There are large numbers of such certificates in use today, so browsers cannot just stop accepting them.
Of course they can, and they should. Well "stop accepting" is a bit strong, anyway, since you can user-override insecure certificates. What they should is provide an appropriate warning, e.g. orange. It's not completely broken (like red), but when looking for the details, the browser should warn about the outdated certificate hash algorithm.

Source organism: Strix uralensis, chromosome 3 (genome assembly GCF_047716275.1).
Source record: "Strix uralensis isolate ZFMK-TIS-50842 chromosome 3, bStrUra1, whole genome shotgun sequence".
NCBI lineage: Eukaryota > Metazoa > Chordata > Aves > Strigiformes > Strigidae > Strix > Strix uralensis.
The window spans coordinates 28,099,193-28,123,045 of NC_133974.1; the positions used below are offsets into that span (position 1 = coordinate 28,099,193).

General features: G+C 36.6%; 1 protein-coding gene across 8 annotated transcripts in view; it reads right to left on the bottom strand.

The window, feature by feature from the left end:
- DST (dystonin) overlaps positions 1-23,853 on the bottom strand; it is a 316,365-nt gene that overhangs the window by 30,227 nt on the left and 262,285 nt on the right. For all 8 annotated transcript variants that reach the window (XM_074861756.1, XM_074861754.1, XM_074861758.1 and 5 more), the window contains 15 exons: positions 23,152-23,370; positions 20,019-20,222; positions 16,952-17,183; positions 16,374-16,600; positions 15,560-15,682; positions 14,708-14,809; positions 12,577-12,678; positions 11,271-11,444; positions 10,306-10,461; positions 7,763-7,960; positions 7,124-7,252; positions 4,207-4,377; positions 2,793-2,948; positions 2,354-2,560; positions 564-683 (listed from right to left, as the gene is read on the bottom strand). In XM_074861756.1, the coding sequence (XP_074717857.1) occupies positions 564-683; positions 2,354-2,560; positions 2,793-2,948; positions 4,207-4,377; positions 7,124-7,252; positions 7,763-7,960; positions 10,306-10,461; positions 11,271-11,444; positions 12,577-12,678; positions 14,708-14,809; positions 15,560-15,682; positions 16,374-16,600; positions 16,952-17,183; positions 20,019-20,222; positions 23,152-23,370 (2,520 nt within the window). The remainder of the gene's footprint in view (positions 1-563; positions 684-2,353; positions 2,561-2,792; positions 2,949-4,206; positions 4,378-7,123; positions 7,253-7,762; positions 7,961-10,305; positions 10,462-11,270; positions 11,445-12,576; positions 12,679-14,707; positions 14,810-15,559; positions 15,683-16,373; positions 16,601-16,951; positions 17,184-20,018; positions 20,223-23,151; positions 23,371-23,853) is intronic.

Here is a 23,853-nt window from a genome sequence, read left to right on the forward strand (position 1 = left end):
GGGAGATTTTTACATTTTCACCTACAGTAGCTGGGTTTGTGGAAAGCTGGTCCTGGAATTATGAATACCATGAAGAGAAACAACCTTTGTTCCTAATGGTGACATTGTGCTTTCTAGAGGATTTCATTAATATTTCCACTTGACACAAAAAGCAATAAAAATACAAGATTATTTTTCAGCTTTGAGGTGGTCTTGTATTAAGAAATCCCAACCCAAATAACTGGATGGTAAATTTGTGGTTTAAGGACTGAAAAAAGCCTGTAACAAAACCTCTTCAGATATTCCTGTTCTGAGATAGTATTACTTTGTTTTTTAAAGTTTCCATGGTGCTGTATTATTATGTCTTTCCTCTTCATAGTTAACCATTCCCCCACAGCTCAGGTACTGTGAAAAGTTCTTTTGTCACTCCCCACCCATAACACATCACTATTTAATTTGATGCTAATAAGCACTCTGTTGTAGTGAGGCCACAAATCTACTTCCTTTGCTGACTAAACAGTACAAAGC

ObCryptology: All these certificates are broken, including the SHA-1 ones. SHA-1 is an insecure hash key, even though you need way more computing power, or at least a lot longer document than an SSL certificate. But wait a few years, and a campus scale cluster of GPGPUs can crack SHA-1 in weeks. One thing to learn about digital signatures is that you should never just sign a hash. Use salted hashes for signatures (salt: Random stuff injected into the hash generation). An unsalted hash with n bits has only the strength of max n/2 bits, a salted hash (salt=n bits) gains full strength. A certificate signed by several parties, each using a different salt, has even more strength.
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